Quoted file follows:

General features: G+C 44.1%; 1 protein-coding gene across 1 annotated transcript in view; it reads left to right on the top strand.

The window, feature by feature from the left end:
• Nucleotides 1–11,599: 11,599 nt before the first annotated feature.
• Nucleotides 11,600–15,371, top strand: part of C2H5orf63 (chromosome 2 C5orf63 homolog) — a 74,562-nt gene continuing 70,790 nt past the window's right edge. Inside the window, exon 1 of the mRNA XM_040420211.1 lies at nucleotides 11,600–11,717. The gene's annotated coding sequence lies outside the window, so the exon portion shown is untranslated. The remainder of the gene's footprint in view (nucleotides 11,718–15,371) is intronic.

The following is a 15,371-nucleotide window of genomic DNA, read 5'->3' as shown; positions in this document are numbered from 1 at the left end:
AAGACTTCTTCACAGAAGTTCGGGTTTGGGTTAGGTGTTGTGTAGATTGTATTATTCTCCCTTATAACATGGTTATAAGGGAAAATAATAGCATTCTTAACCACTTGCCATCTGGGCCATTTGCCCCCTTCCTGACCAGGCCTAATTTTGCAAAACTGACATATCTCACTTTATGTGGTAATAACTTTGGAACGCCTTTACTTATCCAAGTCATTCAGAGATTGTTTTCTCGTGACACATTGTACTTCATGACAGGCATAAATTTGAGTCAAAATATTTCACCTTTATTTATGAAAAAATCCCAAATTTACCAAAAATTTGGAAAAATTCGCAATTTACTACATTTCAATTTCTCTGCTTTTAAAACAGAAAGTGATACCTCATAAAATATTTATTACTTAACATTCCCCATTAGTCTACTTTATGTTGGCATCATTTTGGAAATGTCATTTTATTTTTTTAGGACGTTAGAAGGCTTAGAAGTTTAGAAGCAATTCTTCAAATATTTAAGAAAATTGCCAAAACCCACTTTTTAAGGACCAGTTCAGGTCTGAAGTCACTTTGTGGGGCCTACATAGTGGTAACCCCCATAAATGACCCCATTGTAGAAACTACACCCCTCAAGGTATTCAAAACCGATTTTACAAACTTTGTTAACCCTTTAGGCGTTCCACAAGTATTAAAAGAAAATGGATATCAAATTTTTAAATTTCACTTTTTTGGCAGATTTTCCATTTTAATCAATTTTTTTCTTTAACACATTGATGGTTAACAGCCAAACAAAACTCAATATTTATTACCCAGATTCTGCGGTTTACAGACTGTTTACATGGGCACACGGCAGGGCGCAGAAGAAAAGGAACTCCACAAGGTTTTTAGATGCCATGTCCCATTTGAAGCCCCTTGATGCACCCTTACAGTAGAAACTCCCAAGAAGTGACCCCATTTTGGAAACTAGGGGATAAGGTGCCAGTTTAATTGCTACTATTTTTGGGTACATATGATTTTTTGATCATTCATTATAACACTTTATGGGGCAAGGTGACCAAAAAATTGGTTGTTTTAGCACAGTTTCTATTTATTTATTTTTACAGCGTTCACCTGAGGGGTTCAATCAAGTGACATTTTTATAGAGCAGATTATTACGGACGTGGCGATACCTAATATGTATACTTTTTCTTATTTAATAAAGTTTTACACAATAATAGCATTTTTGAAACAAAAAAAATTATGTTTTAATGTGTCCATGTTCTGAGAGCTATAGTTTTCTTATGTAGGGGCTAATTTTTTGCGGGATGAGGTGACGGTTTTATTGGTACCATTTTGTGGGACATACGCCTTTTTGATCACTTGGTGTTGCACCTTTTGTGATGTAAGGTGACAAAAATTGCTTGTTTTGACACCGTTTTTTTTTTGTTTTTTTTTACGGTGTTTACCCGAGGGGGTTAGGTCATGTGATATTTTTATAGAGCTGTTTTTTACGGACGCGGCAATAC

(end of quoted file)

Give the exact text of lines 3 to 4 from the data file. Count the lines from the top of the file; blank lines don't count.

• Nucleotides 1–11,599: 11,599 nt before the first annotated feature.
• Nucleotides 11,600–15,371, top strand: part of C2H5orf63 (chromosome 2 C5orf63 homolog) — a 74,562-nt gene continuing 70,790 nt past the window's right edge. Inside the window, exon 1 of the mRNA XM_040420211.1 lies at nucleotides 11,600–11,717. The gene's annotated coding sequence lies outside the window, so the exon portion shown is untranslated. The remainder of the gene's footprint in view (nucleotides 11,718–15,371) is intronic.